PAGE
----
STEM in Nigeria
Girls in Nigeria are building robots according to an article from CNN. They are part of interest in STEM in Nigeria.
“The girls’ efforts were part of the First Lego League competition which has seen 233,000 children across 80 countries enroll,” I read.
In defiance of Boko Haram’s strictures against girls’ education, a Nigerian woman engineer is advocating programs in STEM in Nigeria, starting with schools in Abuja, the nation’s capital.
She says she was inspired by programs she saw in India where she received her Master’s degree.
She is teaching girls and boys to code. But she’s keeping a ratio of 3 girls to 1 boy in the program to encourage more female participation in STEM in Nigeria.
The bombings and attacks by Boko Haram have caused parents to keep their children at home, she says.
“Despite these challenges, Uzochukwu has persevered. Last year, the charity moved into a dedicated center so kids would not have to come into their school after hours, alleviating security concerns,” the CNN writer Nosmot Gbadamosi said.
I’d like to know more about the founder of Odyssey Educational Foundation, Stella Uzochukwu, and her organization, and perhaps interview her. So I sent an email through the organization’s website. I hope for a reply soon.
Sad Time in California
We’re in Los Angeles following the death of Clem’s nephew Emeka 52 days ago. He was murdered in the apartment building where he lived.
The police have uncovered no motive for the killing. It seems senseless and so, so sad.
At the viewing yesterday we met dozens of people whose lives Emeka touched. Benjamin captured the emotions of many when he said, “Emeka was full of love. He spread love to everyone he knew and encouraged everyone to spread it further.”
I have photos to share with you, but the slow internet connection at our hotel is taking forever, and I need to send! So I’ll include photos for you next time!
The funeral and burial are this afternoon, followed by a celebration of his life.
I can barely imagine how Emeka’s mother feels. Losing a child is so contrary to the natural order of life. He was very close to her; his passing leaves a huge hole in her life.
Happy Time Too
And in contrast, tomorrow my husband Clem and I will accompany another nephew to the ceremony called iku aka, or knocking on the door, at the home of his fiancée.
She is with her family in a town about 2 hours away. The nephew, Chidi, will be at the funeral today.
He told us what her family has required him to bring tomorrow – 2 bottles of gin, a dozen kola nuts, and 40,000 naira, more than $1,000.
The iku aka ceremony is a little like an engagement party. It’s an event between the two families to seal the agreement between them.
Long ago, the bride and groom might not have met until this day, as in Mama’s story, below. Now the couple have made their decision themselves but want to be respectful to tradition.
“If I came from Onitsha, like they do, I would have had to bring only 18,000 or 20,000 naira,” he told us on the phone, “but because I’m not, the bride price is more than double!”
More of Mama’s Story
In the last post I described the childhood of my husband Clem’s mother. Now I’m sharing part of the her story that is mostly about her marriage. And it reflects the same ceremony as we’ll do tomorrow!
Papa’s father and uncle decided to send a younger cousin as the first emissary to Agulu to explore the possibility of marrying the young woman they’d heard about.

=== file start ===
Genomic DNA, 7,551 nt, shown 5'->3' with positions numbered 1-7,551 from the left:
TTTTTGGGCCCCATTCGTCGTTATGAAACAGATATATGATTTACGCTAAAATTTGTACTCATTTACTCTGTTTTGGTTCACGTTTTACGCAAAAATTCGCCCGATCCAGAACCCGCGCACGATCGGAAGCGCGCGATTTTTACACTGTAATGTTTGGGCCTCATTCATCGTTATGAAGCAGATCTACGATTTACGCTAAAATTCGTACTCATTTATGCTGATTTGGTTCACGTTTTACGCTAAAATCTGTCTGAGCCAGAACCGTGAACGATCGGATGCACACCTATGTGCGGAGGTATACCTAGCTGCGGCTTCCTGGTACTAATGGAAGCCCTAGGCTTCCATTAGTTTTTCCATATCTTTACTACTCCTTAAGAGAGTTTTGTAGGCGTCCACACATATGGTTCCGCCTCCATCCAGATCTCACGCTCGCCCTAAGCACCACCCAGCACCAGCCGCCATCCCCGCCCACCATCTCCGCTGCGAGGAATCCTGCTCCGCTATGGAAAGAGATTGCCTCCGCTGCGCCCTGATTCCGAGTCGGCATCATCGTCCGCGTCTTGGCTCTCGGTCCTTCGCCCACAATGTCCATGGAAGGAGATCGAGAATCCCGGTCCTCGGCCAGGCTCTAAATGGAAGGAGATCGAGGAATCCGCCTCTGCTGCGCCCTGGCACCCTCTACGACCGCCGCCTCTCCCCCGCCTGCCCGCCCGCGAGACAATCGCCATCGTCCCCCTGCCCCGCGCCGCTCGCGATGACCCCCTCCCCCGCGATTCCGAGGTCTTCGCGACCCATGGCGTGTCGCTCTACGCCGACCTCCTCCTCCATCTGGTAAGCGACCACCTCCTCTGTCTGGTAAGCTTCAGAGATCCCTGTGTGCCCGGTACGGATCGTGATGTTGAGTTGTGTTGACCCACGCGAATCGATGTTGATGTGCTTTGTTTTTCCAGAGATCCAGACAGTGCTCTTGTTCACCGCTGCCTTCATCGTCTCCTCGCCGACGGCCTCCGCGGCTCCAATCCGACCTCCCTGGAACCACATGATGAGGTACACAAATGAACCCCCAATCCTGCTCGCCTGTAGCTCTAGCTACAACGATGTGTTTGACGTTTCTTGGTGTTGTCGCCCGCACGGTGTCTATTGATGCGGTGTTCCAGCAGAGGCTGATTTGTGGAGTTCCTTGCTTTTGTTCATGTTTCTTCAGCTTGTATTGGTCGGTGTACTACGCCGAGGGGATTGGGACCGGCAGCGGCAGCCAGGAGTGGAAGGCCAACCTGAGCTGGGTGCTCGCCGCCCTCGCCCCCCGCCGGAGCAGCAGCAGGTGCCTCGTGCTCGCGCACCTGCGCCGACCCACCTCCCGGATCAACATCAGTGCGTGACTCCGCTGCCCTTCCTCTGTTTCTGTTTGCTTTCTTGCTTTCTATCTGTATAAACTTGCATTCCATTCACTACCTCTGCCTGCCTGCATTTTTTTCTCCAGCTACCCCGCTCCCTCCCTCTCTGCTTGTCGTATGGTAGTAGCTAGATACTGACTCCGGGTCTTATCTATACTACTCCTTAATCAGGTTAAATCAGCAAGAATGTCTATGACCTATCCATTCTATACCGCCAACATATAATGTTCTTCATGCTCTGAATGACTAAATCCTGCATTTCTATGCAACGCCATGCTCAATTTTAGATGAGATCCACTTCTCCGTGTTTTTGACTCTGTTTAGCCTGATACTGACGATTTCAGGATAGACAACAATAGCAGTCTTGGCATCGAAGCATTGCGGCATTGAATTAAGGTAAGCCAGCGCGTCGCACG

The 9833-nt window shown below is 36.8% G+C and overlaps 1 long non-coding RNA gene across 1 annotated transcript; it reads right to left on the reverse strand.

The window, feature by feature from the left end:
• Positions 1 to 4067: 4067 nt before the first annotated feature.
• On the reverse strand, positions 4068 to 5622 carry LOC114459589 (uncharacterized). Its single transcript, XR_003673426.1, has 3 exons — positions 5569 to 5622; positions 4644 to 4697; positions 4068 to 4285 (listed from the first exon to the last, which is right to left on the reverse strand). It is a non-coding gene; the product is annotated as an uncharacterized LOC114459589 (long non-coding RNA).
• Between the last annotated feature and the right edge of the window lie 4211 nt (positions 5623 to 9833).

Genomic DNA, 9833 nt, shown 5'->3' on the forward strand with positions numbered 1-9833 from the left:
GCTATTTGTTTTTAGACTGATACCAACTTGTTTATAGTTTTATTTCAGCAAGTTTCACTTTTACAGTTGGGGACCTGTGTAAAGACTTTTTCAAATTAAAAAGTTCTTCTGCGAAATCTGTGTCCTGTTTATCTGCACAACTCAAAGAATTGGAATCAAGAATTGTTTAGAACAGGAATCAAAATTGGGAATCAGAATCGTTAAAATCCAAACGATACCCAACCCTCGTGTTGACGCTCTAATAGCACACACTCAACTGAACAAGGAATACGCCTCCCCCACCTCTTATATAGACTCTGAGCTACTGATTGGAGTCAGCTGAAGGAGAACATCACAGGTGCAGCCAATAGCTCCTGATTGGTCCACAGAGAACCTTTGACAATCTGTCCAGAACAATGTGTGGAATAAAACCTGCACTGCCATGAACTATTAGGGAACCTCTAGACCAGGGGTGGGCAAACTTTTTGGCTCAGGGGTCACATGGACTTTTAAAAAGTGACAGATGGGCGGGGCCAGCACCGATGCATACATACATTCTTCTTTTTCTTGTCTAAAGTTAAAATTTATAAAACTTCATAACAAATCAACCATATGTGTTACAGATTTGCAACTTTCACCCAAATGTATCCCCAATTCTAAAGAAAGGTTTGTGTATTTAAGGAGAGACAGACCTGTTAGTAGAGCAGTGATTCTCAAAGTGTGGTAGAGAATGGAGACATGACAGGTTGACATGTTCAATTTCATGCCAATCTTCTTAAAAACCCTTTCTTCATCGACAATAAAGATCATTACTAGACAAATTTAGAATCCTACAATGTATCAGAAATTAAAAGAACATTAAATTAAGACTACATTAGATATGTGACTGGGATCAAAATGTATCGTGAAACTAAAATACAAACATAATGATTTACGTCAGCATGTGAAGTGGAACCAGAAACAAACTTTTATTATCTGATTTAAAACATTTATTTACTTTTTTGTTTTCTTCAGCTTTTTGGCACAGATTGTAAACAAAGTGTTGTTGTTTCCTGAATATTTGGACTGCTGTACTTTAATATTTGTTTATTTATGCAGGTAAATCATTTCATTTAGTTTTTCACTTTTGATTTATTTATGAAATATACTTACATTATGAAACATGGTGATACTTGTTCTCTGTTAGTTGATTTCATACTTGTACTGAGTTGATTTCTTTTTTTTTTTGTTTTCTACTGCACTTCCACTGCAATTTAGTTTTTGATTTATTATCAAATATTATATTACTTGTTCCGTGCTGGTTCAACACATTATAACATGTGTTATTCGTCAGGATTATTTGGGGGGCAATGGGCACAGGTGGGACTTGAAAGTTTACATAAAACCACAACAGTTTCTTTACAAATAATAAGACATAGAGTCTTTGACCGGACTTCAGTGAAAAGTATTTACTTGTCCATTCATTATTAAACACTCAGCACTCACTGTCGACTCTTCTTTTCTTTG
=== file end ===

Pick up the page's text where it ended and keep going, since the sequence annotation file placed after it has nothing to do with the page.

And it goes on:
His role was to see the family of the woman and make preliminary contact without revealing their interest.
He returned with news of the family of Okonkwo, a well-known farmer and trader who by Agulu standards had done well. His daughter had indeed become a Christian and had taken the name Grace. She was beautiful, of perfect marrying age, and available.
The same person was then given a specific role – to make the first approach to the girl’s family with a statement of interest.
Going alone would not be respectful to the family he was visiting. And it wouldn’t show sufficient commitment. So he took two other family members with him. They were welcomed, served kola nuts and palm wine, and given assurances that the interest could be pursued.
Her family then sent their own person to do a background check on the Onyemelukwe family in Nanka before proceeding.
When all had proved satisfactory to both sides, a visit for the intended groom was planned. This was the iku aka, or knocking on the door. Along with Papa were his father, uncle, and several other senior clan members with a few wives.
This time the young couple could actually meet. After presentation of gifts, sharing of kola nut, and preliminary speeches on the strengths of each family, the woman was called. She was given a glass of palm wine and asked to take it to any man she finds attractive.
She had been coached to go to the right person! She knelt in front of him, sipped the wine, and gave him the glass to finish.
After this, negotiations over bride price followed. Once these were satisfactory, the marriage date was set a few weeks hence.
For the marriage Papa was accompanied by even more men from his family and clan. The men wore their best wrappers, two yards of multi-colored cotton fabric folded over at the waist to hold it in place. This time many men took their wives. The women had wrappers, blouses, and head ties, each woman wearing a complete outfit of the same colorful fabric.
Everyone involved knew they were entering into a life-long relationship with another family and clan.
More to come!